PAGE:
You want to know why I still watch “Grey’s Anatomy”? Check out last week’s episode on demand.
In it, Shonda Rhimes and Co. pull off muscular – and affecting – drama around a plot point the showrunner planned at the series’ inception 11 years ago. That’s remarkable enough, but the episode titled “Only Mama Knows” also showed, in starker detail than before, the price a talented woman paid for her ambition and skill.
This has been the central conflict of the show: Can an ambitious woman have it all? What if she doesn’t want to be a mother? Or the men in her life can’t handle her talent or ambition?
Meredith Grey, the show’s title character, has struggled with this, and the shadow of her gifted mother, Ellis Grey, from the start. It’s a major flashpoint in her marriage to fellow surgeon Derek Shepherd (Patrick Dempsey).
If this were a more conventional series, Meredith (Ellen Pompeo) might be depicted as an anomaly. But Rhimes, a supremely talented showrunner and Dartmouth grad that also created “Scandal,” knows that smart and ambitious women aren’t as rare as unicorns.
From the start, doctor in training Meredith had an equally, if not more, ambitious pal in Cristina Yang (Sandra Oh), even less interested in conforming to gender stereotypes than Meredith.
And there was, and still is, Bailey (Chandra Wilson), a stern taskmaster for newbie doctors, plus telling flashbacks of Ellis (Kate Burton, left) in her prime. Nominally softer female characters such as Izzie (Katherine Heigl) were shown to have overcome long odds in their quest to become a doctor.
And now, 11 episodes in, Meredith is coming to terms with the love child her late mother had with Richard (James Pickens Jr.) but Meredith somehow did not know existed. When this development was first revealed late last season, long-time viewers could be forgiven an eye roll.
I know I certainly did.
After all, another sister of Meredith (from her father’s subsequent marriage) had already come and gone. And episodes had grown slack with an attenuated send off to Oh’s Cristina. I was still watching, but less avidly.
“Grey’s Anatomy” had certainly tested my faith before, most strongly with the Denny ghost storyline, but last season’s malaise felt different, more attributable to the show’s age. Another sibling seemed like a tired rehash of the Lexi (Chyler Leigh) storyline.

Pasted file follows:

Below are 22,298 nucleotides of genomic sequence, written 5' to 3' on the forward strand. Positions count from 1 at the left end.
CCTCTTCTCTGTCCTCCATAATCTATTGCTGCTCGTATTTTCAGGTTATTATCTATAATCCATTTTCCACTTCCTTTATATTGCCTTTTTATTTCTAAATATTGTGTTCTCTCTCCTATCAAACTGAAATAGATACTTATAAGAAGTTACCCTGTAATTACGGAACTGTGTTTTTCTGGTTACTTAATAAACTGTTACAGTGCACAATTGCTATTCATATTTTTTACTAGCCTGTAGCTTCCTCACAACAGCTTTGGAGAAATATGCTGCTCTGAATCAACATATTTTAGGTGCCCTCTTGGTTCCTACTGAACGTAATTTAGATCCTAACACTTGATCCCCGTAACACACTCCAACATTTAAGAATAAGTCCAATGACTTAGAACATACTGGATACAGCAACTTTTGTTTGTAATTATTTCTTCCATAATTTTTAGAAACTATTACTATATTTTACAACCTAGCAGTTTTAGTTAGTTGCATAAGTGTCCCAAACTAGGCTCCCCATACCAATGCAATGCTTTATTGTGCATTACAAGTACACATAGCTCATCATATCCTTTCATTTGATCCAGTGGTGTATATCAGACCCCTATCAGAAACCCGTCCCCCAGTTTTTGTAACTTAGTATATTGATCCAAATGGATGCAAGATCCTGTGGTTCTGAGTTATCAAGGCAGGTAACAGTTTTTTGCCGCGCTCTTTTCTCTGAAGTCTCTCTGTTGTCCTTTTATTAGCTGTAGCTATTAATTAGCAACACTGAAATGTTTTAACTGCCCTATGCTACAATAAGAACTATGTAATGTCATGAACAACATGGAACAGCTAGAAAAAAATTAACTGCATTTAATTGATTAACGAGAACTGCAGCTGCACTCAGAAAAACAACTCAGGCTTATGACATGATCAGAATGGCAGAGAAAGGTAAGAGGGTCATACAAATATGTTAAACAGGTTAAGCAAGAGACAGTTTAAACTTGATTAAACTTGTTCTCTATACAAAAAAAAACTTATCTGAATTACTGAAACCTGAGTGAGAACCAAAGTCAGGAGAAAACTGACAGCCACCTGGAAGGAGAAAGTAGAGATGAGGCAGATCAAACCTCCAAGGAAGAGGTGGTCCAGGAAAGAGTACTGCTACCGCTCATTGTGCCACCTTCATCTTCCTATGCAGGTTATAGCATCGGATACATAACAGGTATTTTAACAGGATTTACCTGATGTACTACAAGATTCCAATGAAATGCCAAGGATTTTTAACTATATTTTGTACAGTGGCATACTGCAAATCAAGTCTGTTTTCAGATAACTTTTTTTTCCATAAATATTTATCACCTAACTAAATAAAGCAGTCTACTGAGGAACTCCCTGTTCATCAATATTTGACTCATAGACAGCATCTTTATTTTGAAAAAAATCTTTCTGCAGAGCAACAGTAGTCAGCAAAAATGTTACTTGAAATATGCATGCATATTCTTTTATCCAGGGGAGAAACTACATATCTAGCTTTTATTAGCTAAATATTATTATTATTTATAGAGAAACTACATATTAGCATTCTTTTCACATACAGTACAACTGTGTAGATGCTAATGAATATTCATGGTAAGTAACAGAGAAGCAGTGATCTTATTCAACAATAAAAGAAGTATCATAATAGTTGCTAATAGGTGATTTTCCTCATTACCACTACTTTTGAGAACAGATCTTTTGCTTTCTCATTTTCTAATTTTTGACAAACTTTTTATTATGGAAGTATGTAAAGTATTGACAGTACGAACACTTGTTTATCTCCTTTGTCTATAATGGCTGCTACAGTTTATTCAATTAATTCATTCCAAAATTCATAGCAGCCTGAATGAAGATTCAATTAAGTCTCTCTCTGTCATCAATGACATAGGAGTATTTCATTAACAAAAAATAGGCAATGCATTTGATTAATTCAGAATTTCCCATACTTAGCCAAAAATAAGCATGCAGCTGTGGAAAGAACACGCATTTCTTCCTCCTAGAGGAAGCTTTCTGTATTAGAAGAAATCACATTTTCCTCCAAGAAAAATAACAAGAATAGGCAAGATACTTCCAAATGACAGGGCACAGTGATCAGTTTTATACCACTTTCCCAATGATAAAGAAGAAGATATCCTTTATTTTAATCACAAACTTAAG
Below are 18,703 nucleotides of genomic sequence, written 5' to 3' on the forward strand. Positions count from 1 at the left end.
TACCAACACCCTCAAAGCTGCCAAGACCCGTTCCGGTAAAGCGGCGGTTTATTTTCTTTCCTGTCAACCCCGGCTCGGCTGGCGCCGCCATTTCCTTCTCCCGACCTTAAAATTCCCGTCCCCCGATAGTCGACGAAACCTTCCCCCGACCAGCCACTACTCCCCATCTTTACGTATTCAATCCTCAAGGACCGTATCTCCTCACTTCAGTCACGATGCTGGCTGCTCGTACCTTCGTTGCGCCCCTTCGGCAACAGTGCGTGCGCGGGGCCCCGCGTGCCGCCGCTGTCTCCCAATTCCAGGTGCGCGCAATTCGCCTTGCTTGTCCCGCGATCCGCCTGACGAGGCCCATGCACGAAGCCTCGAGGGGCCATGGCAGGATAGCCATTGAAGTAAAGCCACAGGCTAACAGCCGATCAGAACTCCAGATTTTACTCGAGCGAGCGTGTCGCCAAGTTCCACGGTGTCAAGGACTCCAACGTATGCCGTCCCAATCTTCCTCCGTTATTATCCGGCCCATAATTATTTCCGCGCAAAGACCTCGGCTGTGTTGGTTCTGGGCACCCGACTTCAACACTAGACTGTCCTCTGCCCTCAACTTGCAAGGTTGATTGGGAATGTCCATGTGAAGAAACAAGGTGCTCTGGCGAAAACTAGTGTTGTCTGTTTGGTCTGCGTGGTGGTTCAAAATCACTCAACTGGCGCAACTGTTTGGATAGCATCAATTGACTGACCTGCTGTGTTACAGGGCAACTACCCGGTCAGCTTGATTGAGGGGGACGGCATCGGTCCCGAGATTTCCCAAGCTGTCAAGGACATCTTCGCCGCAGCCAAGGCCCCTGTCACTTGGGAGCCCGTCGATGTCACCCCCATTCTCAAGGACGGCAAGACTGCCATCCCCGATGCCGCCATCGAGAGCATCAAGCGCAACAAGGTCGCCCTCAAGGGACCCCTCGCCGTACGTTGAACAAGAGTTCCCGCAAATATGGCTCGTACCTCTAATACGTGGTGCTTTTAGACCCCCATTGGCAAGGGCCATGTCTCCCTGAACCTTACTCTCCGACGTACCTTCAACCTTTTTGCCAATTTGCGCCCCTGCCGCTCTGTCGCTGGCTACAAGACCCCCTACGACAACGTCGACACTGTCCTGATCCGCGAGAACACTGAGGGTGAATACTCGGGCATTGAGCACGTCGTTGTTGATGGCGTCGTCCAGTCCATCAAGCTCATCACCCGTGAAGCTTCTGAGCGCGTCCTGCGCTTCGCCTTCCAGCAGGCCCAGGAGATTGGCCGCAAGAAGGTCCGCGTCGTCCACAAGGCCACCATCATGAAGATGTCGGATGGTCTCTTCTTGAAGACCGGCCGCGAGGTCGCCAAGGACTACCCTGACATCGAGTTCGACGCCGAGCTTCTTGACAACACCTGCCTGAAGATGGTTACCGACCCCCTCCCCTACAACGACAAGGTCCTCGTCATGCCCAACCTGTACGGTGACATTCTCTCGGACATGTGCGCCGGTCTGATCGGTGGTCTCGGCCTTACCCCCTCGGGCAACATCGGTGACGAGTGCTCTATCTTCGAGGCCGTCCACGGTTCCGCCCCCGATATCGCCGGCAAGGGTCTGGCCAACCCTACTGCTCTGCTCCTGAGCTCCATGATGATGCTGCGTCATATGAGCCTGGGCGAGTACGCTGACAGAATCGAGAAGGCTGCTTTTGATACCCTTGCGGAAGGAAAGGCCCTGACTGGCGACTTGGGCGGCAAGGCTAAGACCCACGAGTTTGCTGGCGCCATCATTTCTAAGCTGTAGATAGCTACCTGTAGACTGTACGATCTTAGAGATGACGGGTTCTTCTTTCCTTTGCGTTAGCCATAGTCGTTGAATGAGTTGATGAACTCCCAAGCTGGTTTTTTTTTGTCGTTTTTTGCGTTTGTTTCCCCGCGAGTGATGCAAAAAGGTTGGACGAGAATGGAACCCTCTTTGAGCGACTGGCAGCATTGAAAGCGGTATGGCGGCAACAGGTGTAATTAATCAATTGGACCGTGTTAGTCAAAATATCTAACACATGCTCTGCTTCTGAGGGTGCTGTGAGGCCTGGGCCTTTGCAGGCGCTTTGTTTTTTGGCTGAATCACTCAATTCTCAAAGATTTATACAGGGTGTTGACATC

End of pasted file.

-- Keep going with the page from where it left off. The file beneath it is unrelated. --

This sisterhood, however, is pricklier, and a lot trickier to pull off than that one. How could Meredith not know about her mother’s love child? Or Richard? Here, the show’s longevity pays off: The drama plays on viewers’ knowledge of Meredith’s relationship with her mother, before and after Alzheimer’s diagnosis, and the cloudiness of memory.
With this episode, Rhimes serves notice that she is not yet done examining the fallout from female ambition. “Only Mama Knows” is especially delicious coming so soon after the Alessandra Stanley’s reductive story about her “angry characters” in the New York Times. How many times are strong and ambitious women painted with that brush? Too many.
Ellis’ story is haunting, but Rhimes’ prognosis for contemporary women doesn’t seem nearly as bleak. For starters, she has created a mini-empire while raising children, and bristles when media press her on work-life balance.
And this week’s episode suggests that the long battle between Meredith and Derek over dueling career ambitions and parenthood isn’t as hopeless as it was starting to seem.
Maybe, just maybe, this fictional woman can really have it all.
This being a Shonda Rhimes concoction, I’m certainly not expecting a happily ever after ending for “Grey’s Anatomy,” however. The episode itself ends on a bittersweet note that I will not spoil here. You really should watch for yourself.
For more on Rhimes, read THR’s recent cover story , and its story about how this week’s remarkable episode came together. Mark Harris also wrote a compelling story about the “angry black woman” flap for Grantland.
And here’s my review for Rhimes-produced “How to Get Away With Murder,” which has yet to capture my fancy.